The Bag. Where is The Bag? It’s my one responsibility. Not only have I not packed The Bag, I haven’t even got it down from the top shelf of the hall cupboard.
In fact, I’m not actually sure it’s in there. It’s definitely not under the bed, because I’ve already looked there maniacally and scared the bejeezus out of our decrepit cat, Jaffar. I’ve known I was to take responsibility for The Hospital Bag since last August, when I read about it in the Baby Bible.
Handily, the book has a detailed checklist of what should be in The Bag. But now I can’t find the bloody book. I remember it had something about pyjamas and snacks, but nothing else.
Some music to listen to, no doubt, and some light reading: the unabridged Proust for those unnaturally long labours. (Luckily we’ve already hired a Ukrainian string quartet to play Salt-N- Pepa’s Push It with ascending urgency on the edge of the birthing pool, followed by my own spoons-on-knees version of I Want To Break Free).
But The Bag ...
I need to crack this seemingly easy- to-crack nut before Labour Day. If not, it’s going to be a mad last-minute scramble followed by a hideous sense of failure and self-loathing at the hospital.
“Look, I brought you a tin of lentils, and your 2003 year planner, and a pile of dirty underwear from the bathroom floor.”
I will be shunned as a Bad Father, sent home with The Bag; I’ll be told to pack my things in it and leave.
It’s not in the hall cupboard. Jaffar cries for attention and I’m forced to postpone the search. I remember the moment I thought that fatherhood would be like looking after Jaffar – a bit of attention now and then, a rub on the belly whenever needed, a few biscuits and a sachet of congealed tuna every evening.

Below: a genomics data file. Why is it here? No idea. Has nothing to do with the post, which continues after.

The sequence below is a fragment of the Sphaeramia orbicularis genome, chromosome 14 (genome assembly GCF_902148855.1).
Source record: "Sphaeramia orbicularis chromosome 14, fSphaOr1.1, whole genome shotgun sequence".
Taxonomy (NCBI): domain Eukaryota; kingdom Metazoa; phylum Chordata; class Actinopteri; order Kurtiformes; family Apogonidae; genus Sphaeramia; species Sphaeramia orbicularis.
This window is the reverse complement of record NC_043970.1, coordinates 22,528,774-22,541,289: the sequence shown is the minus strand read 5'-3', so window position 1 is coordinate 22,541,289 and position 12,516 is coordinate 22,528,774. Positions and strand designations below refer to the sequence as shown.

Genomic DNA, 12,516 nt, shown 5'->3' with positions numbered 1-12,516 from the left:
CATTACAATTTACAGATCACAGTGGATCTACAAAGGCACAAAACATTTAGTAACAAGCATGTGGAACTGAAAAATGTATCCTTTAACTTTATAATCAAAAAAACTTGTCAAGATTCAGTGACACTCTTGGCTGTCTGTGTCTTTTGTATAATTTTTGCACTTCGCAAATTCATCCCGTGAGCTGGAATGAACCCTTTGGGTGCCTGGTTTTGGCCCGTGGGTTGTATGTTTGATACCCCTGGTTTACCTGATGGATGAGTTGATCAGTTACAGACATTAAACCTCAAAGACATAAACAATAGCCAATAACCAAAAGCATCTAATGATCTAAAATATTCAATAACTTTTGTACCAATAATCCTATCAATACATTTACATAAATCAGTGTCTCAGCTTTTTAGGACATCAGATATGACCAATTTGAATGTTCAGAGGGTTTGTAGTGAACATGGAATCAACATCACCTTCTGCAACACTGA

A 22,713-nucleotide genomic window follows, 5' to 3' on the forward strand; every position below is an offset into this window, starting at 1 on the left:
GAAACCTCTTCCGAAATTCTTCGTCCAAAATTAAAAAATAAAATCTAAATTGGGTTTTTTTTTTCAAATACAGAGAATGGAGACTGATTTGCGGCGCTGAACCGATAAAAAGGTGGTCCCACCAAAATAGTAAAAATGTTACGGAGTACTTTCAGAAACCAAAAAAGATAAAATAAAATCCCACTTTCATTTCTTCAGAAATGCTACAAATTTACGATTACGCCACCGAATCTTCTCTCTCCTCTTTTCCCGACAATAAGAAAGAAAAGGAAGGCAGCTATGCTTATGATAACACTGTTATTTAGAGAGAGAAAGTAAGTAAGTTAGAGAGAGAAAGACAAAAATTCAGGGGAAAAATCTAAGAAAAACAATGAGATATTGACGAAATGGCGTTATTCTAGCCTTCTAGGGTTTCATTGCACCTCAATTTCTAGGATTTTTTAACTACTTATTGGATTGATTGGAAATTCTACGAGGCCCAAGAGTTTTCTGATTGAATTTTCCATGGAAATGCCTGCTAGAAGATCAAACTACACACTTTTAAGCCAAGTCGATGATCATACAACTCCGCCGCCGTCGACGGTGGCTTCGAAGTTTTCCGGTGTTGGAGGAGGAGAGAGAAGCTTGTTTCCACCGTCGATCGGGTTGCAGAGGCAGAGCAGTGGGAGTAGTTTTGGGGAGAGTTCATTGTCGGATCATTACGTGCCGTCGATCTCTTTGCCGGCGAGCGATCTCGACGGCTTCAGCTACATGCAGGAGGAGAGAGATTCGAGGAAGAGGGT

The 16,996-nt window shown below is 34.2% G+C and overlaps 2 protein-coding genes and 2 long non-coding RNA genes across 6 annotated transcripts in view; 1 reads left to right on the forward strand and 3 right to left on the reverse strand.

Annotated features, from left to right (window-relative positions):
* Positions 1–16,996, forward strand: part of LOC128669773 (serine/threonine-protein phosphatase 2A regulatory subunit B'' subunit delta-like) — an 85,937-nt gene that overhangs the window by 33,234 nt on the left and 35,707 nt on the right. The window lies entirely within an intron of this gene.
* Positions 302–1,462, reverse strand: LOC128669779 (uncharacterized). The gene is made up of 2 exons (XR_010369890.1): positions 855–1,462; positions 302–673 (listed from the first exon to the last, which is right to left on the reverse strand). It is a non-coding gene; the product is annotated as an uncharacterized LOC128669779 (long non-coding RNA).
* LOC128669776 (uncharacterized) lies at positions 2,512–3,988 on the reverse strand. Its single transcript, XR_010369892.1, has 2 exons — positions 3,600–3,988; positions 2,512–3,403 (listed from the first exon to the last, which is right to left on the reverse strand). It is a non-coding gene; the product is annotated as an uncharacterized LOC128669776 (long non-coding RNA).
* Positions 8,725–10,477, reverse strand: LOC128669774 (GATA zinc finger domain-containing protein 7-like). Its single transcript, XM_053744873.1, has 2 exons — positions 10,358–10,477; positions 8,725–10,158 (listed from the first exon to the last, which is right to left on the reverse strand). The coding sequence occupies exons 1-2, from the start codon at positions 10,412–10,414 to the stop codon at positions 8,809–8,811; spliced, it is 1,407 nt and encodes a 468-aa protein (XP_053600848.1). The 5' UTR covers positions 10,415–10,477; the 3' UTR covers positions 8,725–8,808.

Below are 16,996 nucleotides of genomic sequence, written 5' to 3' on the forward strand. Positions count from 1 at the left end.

Or rather, I remember when I realised that fatherhood – however it pans out – will be nothing like caring for Jaffar. What in God’s name was I thinking? He doesn’t even need a bag. He’s a cat. And a potential liability.
My mum has made it clear, during all of our recent phone conversations, that Jaffar will want to sleep on the baby’s face; that this has always been his secret, and insidious, raison d’être.
Never mind that Jaffar is 14, with only four teeth and a belly that trails along the floor, he will overcome obstacles and leap eight times his own body height – anything for a kip on Baby’s coupon.
Accordingly, we have been warned to coat Baby’s cot with tinfoil – because cats don’t like it and, if we’re ever forced to cook the cot with spuds and tomatoes, we can stick it straight in the oven at 200C, then snap off its wooden legs and munch away.
A little chewy, perhaps, but no worse than the finger food of our friendly neighbour, who has eaten the placentas from her first three pregnancies with increasing gusto. I’ve since looked at a vast selection of placenta pics online and can’t quite see the appeal – they remind me of the time I had those pancreas pancakes, right after a bowl of colon cornflakes.
Bag or no Bag, I’m going to pack that tin of lentils.
First published in The Sunday Herald, 2009.